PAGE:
Heroic officers pinned NYC terror suspect to the ground and removed bomb, official says

PHOTO: The The Port Authority Police Department officers involved in apprehending a terror suspect in New York City Dec. 11, 2017. L to R: Sean E. Gallagher, Drew M. Preston, John F. (Jack) Collins, Anthony J. ManfrediniPlayPort Authority Police Benevolent Association
WATCH Surveillance footage captures man detonating pipe bomb in New York terror attack

Even as panicked commuters rushed toward them, four officers didn't hesitate to engage the man accused of detonating an explosive in the New York City subway system this morning, leaping on top of the suspect and removing the device before more damage could be done.

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The explosion occurred in an underground passageway near the Port Authority Bus Terminal, sending commuters scrambling to evacuate a major transit hub just blocks from Times Square. Despite the rush-hour crowds, only five people suffered minor injuries, officials said.

The 27-year-old suspect, Akayed Ullah, is in the hospital, badly injured in the arm and torso from the device that went off in his arms, law enforcement sources said.

Port Authority Police Department Officer Anthony Manfredini apprehended Ullah, with the help of three other officers: Sean Gallagher, Jack Collins and Drew Preston, Port Authority Police Benevolent Association President Paul Nunziato told ABC News Monday evening.

PHOTO: The The Port Authority Police Department officers involved in apprehending a terror suspect in New York City Dec. 11, 2017. L to R: Sean E. Gallagher, Drew M. Preston, John F. (Jack) Collins, Anthony J. ManfrediniPort Authority Police Benevolent Association
The The Port Authority Police Department officers involved in apprehending a terror suspect in New York City Dec. 11, 2017. L to R: Sean E. Gallagher, Drew M. Preston, John F. (Jack) Collins, Anthony J. Manfredini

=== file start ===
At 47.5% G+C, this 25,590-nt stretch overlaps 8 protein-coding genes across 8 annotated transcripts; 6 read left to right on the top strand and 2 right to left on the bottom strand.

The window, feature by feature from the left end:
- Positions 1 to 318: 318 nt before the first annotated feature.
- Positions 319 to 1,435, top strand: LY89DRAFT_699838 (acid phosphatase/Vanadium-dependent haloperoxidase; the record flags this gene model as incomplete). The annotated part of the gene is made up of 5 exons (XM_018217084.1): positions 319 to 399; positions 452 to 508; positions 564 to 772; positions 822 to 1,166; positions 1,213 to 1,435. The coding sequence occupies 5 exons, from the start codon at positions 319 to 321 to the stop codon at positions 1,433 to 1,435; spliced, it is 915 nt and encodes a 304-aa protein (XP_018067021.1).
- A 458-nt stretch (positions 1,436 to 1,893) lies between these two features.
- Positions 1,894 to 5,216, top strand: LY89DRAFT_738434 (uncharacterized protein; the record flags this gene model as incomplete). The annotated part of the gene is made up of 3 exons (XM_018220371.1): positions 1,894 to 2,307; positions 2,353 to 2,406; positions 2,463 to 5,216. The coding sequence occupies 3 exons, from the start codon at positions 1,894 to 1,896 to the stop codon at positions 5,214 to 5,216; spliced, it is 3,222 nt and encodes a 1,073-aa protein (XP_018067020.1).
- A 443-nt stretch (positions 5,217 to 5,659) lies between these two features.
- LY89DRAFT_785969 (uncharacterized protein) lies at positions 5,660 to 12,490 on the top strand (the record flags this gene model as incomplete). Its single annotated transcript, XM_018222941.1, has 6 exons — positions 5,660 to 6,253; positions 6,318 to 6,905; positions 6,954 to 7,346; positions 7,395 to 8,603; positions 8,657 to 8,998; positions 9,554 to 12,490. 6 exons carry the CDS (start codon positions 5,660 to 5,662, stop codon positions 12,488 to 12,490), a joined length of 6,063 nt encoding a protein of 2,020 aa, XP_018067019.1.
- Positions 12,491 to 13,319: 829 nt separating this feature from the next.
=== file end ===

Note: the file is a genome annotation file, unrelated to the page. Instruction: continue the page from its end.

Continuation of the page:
Manfredini was stationed just outside the corridor where the detonation occurred. He "saw the panic and commotion," radioed for help and then entered the corridor with the three other officers, Nunziato said.

"They engaged the suspect, who was on the ground, they handcuffed him, they saw wires, cellphone. They made a split-second decision to actually get on top of him and restrain him, and [Manfredini] actually removed the device off of his person before he could further detonate it," Nunziato said.

Nunziato praised the officers for their quick action. "It's a split-second decision based on training. Training and having the moxie to get in there, to put your life on the line. ... I'm extremely proud. They couldn’t have done it any better."

He added: "Those four guys are heroes."

PHOTO: Akayed Ullah is pictured in an undated photo released by the New York City Taxi and Limousine Commission. TLC
Akayed Ullah is pictured in an undated photo released by the New York City Taxi and Limousine Commission.

A law enforcement source said the bomb was built from a 12-inch-long pipe, black powder and rigged with a 9-volt battery and a wire that came from a Christmas light. Because it was strapped to the suspect, the assumption is he had been prepared to die a suicide bomber, the source said. The pipe had nails stuffed into it, the source said, and it had the ability to impose more injuries than it did.

“This could have been worse,” a law enforcement source told ABC News.

However, the pipe did not fully shatter and a 6-inch piece was discovered fully intact.

Ullah, originally from Bangladesh, told authorities he is self-inspired from ISIS online propaganda, sources said. Ullah told authorities no one directed him to carry out the attack and he talked about the plight of Muslims over the years, a law enforcement source said.

PHOTO: Law enforcement officials work following an explosion near New Yorks Times Square on Dec. 11, 2017.Andres Kudacki/AP
Law enforcement officials work following an explosion near New York's Times Square on Dec. 11, 2017.

Video of the incident, shot by a surveillance camera, shows commuters walking in the passageway when the explosion erupts. The camera screen filled with smoke as people scattered.

Ullah was not expected to be charged Monday but eventually is set to face terror-related federal charges, a law enforcement source said.

ABC News' Emily Shapiro and Aaron Katersky contributed to this report.

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